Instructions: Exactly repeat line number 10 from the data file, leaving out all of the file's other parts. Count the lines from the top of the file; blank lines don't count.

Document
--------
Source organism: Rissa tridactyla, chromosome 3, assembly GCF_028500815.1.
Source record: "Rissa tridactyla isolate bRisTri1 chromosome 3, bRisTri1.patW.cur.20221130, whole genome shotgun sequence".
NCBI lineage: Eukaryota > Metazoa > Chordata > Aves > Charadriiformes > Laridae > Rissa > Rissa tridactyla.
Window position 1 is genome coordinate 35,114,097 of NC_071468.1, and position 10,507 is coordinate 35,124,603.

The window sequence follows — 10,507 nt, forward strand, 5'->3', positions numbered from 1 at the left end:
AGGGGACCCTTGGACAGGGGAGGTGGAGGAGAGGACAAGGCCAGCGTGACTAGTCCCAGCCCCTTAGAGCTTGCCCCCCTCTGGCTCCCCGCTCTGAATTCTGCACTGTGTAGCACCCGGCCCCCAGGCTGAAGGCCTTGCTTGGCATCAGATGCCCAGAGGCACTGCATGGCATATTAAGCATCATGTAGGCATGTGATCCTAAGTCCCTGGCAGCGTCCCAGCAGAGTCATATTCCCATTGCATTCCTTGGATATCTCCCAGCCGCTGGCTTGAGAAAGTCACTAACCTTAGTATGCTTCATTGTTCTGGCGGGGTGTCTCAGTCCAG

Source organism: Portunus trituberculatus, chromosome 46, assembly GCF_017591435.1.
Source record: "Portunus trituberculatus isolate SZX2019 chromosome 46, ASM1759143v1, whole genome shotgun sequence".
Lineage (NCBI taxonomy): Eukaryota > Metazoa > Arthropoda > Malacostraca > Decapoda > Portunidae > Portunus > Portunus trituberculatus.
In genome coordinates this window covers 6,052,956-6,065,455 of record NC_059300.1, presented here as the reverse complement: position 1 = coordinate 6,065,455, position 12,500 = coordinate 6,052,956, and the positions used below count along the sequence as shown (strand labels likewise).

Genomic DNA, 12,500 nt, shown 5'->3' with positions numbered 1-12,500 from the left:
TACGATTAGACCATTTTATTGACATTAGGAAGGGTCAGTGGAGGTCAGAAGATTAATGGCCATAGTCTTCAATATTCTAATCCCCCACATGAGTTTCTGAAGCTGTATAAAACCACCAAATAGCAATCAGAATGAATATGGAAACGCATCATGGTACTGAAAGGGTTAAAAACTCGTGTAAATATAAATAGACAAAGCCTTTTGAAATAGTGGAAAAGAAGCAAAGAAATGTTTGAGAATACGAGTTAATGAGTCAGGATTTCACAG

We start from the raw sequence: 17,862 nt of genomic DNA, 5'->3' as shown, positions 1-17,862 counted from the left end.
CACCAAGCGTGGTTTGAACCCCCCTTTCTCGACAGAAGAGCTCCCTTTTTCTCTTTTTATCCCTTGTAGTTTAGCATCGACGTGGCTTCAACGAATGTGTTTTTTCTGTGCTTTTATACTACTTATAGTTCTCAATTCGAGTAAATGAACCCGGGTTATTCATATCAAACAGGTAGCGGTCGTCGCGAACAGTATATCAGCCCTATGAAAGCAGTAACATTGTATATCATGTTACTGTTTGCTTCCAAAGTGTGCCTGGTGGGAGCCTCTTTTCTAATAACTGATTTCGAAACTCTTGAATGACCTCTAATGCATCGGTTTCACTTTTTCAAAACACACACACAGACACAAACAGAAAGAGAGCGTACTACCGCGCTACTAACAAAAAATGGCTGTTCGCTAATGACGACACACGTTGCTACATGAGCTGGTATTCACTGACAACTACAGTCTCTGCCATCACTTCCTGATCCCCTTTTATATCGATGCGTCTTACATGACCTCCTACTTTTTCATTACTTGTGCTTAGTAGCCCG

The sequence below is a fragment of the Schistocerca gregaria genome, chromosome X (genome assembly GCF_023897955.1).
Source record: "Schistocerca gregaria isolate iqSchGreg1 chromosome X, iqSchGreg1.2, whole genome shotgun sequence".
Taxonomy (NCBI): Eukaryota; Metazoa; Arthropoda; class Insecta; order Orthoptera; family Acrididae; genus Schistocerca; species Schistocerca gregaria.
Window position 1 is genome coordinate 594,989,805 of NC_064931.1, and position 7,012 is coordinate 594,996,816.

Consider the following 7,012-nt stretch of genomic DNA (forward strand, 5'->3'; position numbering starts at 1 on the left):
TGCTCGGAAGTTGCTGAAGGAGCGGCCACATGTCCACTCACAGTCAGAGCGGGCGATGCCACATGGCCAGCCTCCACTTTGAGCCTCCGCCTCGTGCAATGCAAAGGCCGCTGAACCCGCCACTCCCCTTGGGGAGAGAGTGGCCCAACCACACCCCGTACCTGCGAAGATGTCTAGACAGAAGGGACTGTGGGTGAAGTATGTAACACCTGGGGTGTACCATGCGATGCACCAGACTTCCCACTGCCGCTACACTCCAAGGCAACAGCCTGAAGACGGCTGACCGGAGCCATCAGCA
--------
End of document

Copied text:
In genome coordinates this window covers 6,052,956-6,065,455 of record NC_059300.1, presented here as the reverse complement: position 1 = coordinate 6,065,455, position 12,500 = coordinate 6,052,956, and the positions used below count along the sequence as shown (strand labels likewise).